Some markets seem to be lagging the correction, relative to their market risks. We believe Sweden, Finland, Poland, and the Czech Republic will need to see a stronger correction in values from here for pricing to reflect risk.
Our expected turning point for continental European real estate has been pushed back to the turn of this year. This is because of stickier inflation and the higher peak level of interest rates. We are also receiving mixed signals from the listed market. Steep discounts to net asset values (NAV) are taking longer to erode than previously anticipated and debt refinancing issues are weighing on the outlook. Furthermore, fixed income yields seem to have peaked out in this cycle (at 4.2% for BBB-Eurozone corporate bonds, 3.2% for AAA-rated corporate bonds and 2.3% for German long-term government bonds, as at 29 June), but they have not contracted as we had expected. This means spreads have further to widen to restore fair value.
There are signs of optimism returning to the market and some investors are already taking advantage of better entry prices. However, transparency around where valuations truly lie is taking time to come through. We believe that as more fixed-term loans approach the point of refinancing, there will be more willing or forced sellers. We believe there will be another 5-10% fall in asset values in the second half of 2023, taking the total decline to over 25%, in aggregate.
As we move into the weaker economic environment, the pressures in the real estate market will switch to focus on the quality of income and those asset types that are more closely linked to economic trends.
Weaker occupier trends in the sectors most linked to the economic cycle are clear. Logistics and office take-up fell sharply in the first quarter of 2023. Retail has held up above expectations in the face of the cost-of-living crisis, but eurozone retail sales turned negative in May and consumer confidence indices remain close to record lows. Higher mortgage and household loan costs will continue to limit disposable incomes, while excess savings are running lower. As expected, demand in the living sector and supply fundamentals remain strong, with high occupancy rates helping to support consistent cashflows.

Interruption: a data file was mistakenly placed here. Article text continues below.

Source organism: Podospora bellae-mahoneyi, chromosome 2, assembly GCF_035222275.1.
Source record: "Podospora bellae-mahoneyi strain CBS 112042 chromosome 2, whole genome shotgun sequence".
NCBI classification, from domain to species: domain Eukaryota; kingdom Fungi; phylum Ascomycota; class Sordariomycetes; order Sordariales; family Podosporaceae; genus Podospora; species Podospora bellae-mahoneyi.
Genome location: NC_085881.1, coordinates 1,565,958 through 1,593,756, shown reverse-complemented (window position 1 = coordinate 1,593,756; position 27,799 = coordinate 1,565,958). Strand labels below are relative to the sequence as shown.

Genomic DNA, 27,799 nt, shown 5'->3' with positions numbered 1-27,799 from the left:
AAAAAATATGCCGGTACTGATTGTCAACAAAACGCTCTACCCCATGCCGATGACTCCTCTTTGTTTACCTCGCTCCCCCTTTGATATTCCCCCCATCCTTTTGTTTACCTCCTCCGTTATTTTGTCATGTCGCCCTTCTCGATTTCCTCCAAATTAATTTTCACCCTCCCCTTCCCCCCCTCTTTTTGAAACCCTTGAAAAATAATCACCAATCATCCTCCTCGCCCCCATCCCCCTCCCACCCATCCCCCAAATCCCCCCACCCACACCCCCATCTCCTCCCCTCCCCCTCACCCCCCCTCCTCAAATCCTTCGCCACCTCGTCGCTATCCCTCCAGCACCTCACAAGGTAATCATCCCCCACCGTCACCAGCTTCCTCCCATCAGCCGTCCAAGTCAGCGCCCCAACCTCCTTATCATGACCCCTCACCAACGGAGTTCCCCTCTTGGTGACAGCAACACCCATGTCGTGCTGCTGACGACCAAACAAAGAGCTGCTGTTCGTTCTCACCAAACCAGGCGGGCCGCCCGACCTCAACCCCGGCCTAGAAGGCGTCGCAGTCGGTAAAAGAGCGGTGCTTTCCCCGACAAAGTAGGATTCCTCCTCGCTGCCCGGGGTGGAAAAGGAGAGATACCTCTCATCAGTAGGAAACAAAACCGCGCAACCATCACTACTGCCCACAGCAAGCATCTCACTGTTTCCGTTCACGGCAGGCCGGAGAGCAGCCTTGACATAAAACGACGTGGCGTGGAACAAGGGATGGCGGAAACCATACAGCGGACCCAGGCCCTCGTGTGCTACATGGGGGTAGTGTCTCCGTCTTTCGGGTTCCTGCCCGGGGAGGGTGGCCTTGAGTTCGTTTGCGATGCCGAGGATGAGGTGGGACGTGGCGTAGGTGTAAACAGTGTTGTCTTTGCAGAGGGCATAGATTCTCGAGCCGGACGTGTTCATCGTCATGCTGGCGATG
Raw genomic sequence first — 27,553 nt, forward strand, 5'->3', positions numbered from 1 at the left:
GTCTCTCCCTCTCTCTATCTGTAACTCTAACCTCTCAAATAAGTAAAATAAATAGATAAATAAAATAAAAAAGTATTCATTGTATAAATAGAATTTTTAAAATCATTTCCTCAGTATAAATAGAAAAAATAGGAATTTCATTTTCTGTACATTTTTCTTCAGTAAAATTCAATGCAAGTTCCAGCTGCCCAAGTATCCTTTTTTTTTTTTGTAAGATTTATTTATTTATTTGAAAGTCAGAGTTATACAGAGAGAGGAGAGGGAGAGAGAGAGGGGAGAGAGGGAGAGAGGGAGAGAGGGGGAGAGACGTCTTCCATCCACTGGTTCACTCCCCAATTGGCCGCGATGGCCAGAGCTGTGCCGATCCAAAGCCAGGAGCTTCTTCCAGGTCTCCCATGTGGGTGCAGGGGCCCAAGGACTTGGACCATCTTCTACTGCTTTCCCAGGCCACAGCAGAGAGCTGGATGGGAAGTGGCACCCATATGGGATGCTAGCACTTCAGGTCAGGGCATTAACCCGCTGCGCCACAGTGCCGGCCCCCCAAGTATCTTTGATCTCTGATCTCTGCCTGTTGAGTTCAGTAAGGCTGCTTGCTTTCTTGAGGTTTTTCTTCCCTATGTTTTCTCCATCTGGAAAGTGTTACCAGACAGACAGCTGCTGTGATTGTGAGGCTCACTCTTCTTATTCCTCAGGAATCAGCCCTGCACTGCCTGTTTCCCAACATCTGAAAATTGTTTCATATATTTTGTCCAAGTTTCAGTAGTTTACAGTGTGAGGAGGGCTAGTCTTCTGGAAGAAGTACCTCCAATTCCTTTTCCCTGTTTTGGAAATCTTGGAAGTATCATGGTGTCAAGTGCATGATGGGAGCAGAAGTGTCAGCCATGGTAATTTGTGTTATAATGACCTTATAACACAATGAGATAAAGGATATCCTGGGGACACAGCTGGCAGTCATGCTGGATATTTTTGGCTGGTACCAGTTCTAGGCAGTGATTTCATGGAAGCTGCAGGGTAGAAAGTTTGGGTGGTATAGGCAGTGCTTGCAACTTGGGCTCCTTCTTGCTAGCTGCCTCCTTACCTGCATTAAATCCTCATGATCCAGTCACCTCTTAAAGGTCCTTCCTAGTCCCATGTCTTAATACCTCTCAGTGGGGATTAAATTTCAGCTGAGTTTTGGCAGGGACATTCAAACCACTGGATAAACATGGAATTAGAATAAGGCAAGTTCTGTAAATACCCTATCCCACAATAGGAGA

Finally, we are monitoring a significant increase in regulation. Firstly, residential rent regulation has increased further. We have also seen revisions to the Plan Local d’Urbanisme (PLU) bioclimatique in Paris, which will significantly affect office holdings in certain areas. Furthermore, the introduction of the European Commission’s Energy Performance of Buildings Directive and the broader European Green Deal will act to accelerate obsolescence. Discussions around the regulation of energy supplies for German residential property, as well as the expropriation laws tabled in Berlin, are back under the spotlight.
APAC real estate market overview
Besides a relatively more benign interest rate outlook, APAC’s office occupier market also appears to be in better shape, compared with its Western DM peers. This is a result of a faster return to office post-Covid (with the exception of Australia). The better outcome in terms of workers returning to the office is mostly to do with structural factors, such as smaller living spaces per person, and a more affordable and efficient office commute in Asia’s key cities. That said, our analysis suggests vacancy risk remains a threat in several office markets over the next three-to-five years. Seoul, Singapore and Mumbai may be the exceptions here.
Property yields in Australia and Korea have risen the most in APAC, especially for warehouses and offices. Investment sentiment is cautious and prices have adjusted, especially in the case of Sydney and Melbourne’s central business district (CBD) offices, and for logistics in Greater Seoul. Yet, recent transactions do not suggest there is widespread distress. In the case of Sydney and Melbourne’s CBD offices, some of the wider discounts to book value transacted could be attributed to asset-specific issues, such as low occupancy and the building’s age. This supports our thesis that a faster price correction in secondary-grade assets will create opportunities for environmental, social and governance (ESG) upgrades.
Occupier market fundamentals guide our preferences, and we are most positive about certain aspects of the market. These are highlighted below.
Seoul offices: Occupier market fundamentals remain solid, with record-low vacancy rates amid limited near-term supply and robust leasing demand. Domestic information and communication technology firms have been particularly active in leasing additional space. While the supply pipeline is expected to pick-up in four-to-five years’ time, we expect vacancy rates to remain tight relative to history, even by conservative assumptions.